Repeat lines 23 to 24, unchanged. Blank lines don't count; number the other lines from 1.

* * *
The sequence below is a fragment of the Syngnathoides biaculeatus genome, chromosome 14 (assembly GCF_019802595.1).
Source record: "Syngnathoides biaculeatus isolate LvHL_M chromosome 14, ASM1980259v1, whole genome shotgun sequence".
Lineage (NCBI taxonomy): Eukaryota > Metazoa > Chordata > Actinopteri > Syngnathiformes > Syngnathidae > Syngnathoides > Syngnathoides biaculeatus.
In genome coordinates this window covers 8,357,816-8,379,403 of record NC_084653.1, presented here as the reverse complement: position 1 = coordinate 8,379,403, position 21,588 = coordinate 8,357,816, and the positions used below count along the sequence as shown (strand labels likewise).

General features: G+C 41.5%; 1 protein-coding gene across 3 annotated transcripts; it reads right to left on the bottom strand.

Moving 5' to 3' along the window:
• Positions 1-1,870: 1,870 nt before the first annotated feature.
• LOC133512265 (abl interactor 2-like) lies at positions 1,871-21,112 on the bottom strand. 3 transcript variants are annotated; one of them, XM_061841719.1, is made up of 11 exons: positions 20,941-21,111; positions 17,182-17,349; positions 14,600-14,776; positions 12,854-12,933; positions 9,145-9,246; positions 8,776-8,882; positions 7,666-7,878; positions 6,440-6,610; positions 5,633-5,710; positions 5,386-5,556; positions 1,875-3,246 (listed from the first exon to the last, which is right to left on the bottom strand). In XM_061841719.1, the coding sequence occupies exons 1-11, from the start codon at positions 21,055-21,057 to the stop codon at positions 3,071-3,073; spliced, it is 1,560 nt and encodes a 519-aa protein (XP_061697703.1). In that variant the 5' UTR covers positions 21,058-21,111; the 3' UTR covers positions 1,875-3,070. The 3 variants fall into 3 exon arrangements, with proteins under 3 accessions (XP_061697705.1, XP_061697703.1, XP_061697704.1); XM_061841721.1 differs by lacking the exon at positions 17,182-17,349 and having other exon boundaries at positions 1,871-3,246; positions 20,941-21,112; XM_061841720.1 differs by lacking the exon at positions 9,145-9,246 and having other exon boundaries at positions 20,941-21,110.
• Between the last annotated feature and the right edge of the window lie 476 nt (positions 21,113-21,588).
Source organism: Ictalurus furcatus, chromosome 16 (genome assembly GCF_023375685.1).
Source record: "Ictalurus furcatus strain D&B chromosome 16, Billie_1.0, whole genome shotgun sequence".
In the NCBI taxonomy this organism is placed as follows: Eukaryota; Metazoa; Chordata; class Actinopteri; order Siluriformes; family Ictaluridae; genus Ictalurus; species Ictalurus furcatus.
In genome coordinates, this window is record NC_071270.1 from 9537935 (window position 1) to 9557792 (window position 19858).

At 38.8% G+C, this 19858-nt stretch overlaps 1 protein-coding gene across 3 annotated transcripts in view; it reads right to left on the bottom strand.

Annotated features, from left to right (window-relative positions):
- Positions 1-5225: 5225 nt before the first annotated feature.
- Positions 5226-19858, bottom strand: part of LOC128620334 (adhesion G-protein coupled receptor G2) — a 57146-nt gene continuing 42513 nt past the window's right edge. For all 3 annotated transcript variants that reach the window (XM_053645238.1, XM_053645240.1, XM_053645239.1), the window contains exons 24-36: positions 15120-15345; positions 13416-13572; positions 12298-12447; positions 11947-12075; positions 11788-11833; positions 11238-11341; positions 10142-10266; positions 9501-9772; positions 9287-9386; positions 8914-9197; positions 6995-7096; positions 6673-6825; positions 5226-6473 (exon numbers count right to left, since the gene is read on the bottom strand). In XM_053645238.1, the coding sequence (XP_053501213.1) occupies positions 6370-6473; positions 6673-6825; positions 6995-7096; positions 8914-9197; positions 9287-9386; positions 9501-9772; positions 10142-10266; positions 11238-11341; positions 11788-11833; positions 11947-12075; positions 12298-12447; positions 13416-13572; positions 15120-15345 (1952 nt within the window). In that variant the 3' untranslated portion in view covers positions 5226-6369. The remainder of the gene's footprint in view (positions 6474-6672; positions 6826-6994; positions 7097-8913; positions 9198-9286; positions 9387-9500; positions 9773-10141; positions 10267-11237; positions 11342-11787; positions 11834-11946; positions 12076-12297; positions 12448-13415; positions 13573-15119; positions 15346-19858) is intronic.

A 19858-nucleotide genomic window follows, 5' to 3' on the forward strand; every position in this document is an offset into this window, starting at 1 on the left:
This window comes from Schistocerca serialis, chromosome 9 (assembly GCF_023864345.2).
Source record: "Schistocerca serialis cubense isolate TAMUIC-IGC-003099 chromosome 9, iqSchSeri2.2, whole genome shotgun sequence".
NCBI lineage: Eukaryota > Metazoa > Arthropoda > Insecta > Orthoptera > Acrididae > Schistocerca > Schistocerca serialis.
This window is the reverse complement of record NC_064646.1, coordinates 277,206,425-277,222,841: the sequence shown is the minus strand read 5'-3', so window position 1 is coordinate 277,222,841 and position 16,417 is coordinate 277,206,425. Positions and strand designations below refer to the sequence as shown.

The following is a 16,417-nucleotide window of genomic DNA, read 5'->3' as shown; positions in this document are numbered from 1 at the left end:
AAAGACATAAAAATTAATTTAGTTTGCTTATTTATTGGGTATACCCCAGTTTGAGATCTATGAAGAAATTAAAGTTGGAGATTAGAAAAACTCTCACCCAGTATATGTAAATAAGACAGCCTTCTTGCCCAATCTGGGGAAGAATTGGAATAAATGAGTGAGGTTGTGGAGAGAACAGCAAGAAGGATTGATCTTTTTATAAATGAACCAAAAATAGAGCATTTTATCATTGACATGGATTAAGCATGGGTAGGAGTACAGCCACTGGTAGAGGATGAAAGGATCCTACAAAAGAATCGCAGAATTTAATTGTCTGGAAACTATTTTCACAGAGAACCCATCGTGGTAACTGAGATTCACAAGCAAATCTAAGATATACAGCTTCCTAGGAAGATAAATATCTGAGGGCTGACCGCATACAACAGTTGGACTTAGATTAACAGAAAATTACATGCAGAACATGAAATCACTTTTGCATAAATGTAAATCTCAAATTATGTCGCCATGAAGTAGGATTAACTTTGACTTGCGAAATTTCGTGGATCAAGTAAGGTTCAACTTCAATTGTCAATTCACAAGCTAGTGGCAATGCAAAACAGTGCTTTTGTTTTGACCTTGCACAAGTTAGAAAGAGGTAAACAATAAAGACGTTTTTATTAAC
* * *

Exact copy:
The following is a 16,417-nucleotide window of genomic DNA, read 5'->3' as shown; positions in this document are numbered from 1 at the left end:
AAAGACATAAAAATTAATTTAGTTTGCTTATTTATTGGGTATACCCCAGTTTGAGATCTATGAAGAAATTAAAGTTGGAGATTAGAAAAACTCTCACCCAGTATATGTAAATAAGACAGCCTTCTTGCCCAATCTGGGGAAGAATTGGAATAAATGAGTGAGGTTGTGGAGAGAACAGCAAGAAGGATTGATCTTTTTATAAATGAACCAAAAATAGAGCATTTTATCATTGACATGGATTAAGCATGGGTAGGAGTACAGCCACTGGTAGAGGATGAAAGGATCCTACAAAAGAATCGCAGAATTTAATTGTCTGGAAACTATTTTCACAGAGAACCCATCGTGGTAACTGAGATTCACAAGCAAATCTAAGATATACAGCTTCCTAGGAAGATAAATATCTGAGGGCTGACCGCATACAACAGTTGGACTTAGATTAACAGAAAATTACATGCAGAACATGAAATCACTTTTGCATAAATGTAAATCTCAAATTATGTCGCCATGAAGTAGGATTAACTTTGACTTGCGAAATTTCGTGGATCAAGTAAGGTTCAACTTCAATTGTCAATTCACAAGCTAGTGGCAATGCAAAACAGTGCTTTTGTTTTGACCTTGCACAAGTTAGAAAGAGGTAAACAATAAAGACGTTTTTATTAAC